Pharmacy technicians who have not registered before July 1 and do not hold one of the qualifications listed in the current standards can no longer apply to join the register. To do so, they will now need to complete a relevant qualification and have appropriate work experience. They also cannot call themselves a pharmacy technician until they are on the register.

Registered pharmacy technicians are required to undertake continuing professional development (CPD) to remain on the register and must complete a minimum of nine pieces of CPD each year. The GPhC calls CPD records for inspection on a rolling basis and pharmacy technicians should expect to have their records called at least once every five years. They are also required to make an annual declaration at registration renewal, which includes stating that they will undertake CPD and have indemnity insurance in place.

The GPhC does not provide support to undertake CPD but does host ‘Plan and Record’, the recognised CPD recording system. Paper CPD recording systems are accepted by the GPhC as long as they are in the recognised format. Support for CPD for pharmacy technicians is available from the APTUK, and indeed we believe that this is one of our key roles. You can find out more about APTUK at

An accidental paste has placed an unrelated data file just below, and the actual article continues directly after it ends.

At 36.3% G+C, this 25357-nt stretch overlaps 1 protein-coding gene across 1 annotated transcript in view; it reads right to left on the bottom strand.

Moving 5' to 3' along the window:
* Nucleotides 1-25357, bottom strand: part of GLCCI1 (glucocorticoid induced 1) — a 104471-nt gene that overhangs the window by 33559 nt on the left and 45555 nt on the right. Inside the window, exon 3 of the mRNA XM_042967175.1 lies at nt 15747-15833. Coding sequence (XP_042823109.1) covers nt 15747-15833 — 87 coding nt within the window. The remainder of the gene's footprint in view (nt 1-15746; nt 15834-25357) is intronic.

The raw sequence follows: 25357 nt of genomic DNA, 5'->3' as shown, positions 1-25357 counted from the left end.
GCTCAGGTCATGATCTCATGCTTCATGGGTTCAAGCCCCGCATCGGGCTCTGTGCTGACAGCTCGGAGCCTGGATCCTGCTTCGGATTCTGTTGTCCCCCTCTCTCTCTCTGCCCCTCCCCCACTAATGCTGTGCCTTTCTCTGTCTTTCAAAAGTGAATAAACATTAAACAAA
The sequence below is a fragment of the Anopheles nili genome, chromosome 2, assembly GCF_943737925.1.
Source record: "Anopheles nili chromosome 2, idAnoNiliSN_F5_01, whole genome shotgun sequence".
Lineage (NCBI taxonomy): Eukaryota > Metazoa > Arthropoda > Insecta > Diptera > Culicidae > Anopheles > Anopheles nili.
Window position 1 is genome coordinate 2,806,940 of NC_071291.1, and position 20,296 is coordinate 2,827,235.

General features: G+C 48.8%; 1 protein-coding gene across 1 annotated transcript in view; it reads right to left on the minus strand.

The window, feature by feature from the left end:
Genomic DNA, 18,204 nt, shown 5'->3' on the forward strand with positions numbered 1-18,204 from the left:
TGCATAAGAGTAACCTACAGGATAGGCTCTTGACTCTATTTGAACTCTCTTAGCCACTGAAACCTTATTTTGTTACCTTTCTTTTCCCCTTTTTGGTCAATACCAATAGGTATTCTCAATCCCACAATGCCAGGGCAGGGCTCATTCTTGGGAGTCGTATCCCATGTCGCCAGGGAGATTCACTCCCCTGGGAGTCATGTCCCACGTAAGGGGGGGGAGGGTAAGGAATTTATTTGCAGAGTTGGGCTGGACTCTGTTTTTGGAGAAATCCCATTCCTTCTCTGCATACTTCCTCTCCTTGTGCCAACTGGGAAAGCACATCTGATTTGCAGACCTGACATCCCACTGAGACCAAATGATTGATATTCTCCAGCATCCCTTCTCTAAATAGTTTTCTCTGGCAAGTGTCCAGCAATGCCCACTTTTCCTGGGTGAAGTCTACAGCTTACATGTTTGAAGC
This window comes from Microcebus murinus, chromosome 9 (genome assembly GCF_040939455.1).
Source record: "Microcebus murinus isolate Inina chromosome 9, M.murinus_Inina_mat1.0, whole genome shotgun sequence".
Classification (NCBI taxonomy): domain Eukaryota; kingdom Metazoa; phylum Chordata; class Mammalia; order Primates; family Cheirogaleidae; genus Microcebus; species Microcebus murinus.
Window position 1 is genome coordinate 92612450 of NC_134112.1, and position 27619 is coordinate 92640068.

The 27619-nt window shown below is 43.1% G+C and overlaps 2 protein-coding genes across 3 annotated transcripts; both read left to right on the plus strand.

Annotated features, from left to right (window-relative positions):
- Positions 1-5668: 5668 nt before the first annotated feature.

The insurance question
All pharmacy technicians are required to have indemnity insurance arrangements in place as a condition of registration. Many employees, including those working within the NHS, are covered by their employer’s ‘vicarious liability’, but this will only cover ‘authorised activities’. All pharmacy technicians should investigate indemnity insurance and take advice if they are not clear about what is required. APTUK is not expert in indemnity insurance and will only signpost pharmacy technicians to recognised sources of support and indemnity insurance providers.

APTUK has developed an indemnity insurance package in partnership with the National Pharmacy Association but we do not recommend a preferred provider. We believe that this is an individual choice and the best solution will depend on many individual factors which we are not best placed to assess. Other providers include the Pharmacy Insurance Agency (PIA), and membership of UNISON also brings automatic indemnity insurance.